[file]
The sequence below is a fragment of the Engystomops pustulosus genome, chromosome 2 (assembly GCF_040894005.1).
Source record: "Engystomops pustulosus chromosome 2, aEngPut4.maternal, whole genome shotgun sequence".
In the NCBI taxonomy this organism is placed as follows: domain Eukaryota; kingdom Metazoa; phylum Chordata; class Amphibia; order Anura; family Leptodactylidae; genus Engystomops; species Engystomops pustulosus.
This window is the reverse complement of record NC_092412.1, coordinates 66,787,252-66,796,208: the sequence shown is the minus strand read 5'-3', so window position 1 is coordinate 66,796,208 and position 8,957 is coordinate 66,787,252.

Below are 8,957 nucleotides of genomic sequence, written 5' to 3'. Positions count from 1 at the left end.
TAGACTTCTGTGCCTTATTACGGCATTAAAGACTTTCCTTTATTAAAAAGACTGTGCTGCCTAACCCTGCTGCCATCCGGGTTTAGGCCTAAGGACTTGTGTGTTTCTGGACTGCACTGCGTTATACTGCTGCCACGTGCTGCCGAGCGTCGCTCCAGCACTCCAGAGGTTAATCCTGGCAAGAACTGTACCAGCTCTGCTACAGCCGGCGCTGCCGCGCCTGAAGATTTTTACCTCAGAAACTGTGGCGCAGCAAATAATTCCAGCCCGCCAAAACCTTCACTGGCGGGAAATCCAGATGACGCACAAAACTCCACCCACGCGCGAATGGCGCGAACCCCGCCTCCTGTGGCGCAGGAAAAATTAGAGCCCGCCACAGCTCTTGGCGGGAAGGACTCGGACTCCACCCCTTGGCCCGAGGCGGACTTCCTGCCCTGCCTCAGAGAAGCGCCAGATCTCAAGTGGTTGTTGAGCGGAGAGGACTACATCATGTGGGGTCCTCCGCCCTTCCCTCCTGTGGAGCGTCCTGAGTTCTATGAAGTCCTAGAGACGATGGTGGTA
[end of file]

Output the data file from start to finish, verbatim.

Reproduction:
The sequence below is a fragment of the Engystomops pustulosus genome, chromosome 2 (assembly GCF_040894005.1).
Source record: "Engystomops pustulosus chromosome 2, aEngPut4.maternal, whole genome shotgun sequence".
In the NCBI taxonomy this organism is placed as follows: domain Eukaryota; kingdom Metazoa; phylum Chordata; class Amphibia; order Anura; family Leptodactylidae; genus Engystomops; species Engystomops pustulosus.
This window is the reverse complement of record NC_092412.1, coordinates 66,787,252-66,796,208: the sequence shown is the minus strand read 5'-3', so window position 1 is coordinate 66,796,208 and position 8,957 is coordinate 66,787,252.

Below are 8,957 nucleotides of genomic sequence, written 5' to 3'. Positions count from 1 at the left end.
TAGACTTCTGTGCCTTATTACGGCATTAAAGACTTTCCTTTATTAAAAAGACTGTGCTGCCTAACCCTGCTGCCATCCGGGTTTAGGCCTAAGGACTTGTGTGTTTCTGGACTGCACTGCGTTATACTGCTGCCACGTGCTGCCGAGCGTCGCTCCAGCACTCCAGAGGTTAATCCTGGCAAGAACTGTACCAGCTCTGCTACAGCCGGCGCTGCCGCGCCTGAAGATTTTTACCTCAGAAACTGTGGCGCAGCAAATAATTCCAGCCCGCCAAAACCTTCACTGGCGGGAAATCCAGATGACGCACAAAACTCCACCCACGCGCGAATGGCGCGAACCCCGCCTCCTGTGGCGCAGGAAAAATTAGAGCCCGCCACAGCTCTTGGCGGGAAGGACTCGGACTCCACCCCTTGGCCCGAGGCGGACTTCCTGCCCTGCCTCAGAGAAGCGCCAGATCTCAAGTGGTTGTTGAGCGGAGAGGACTACATCATGTGGGGTCCTCCGCCCTTCCCTCCTGTGGAGCGTCCTGAGTTCTATGAAGTCCTAGAGACGATGGTGGTA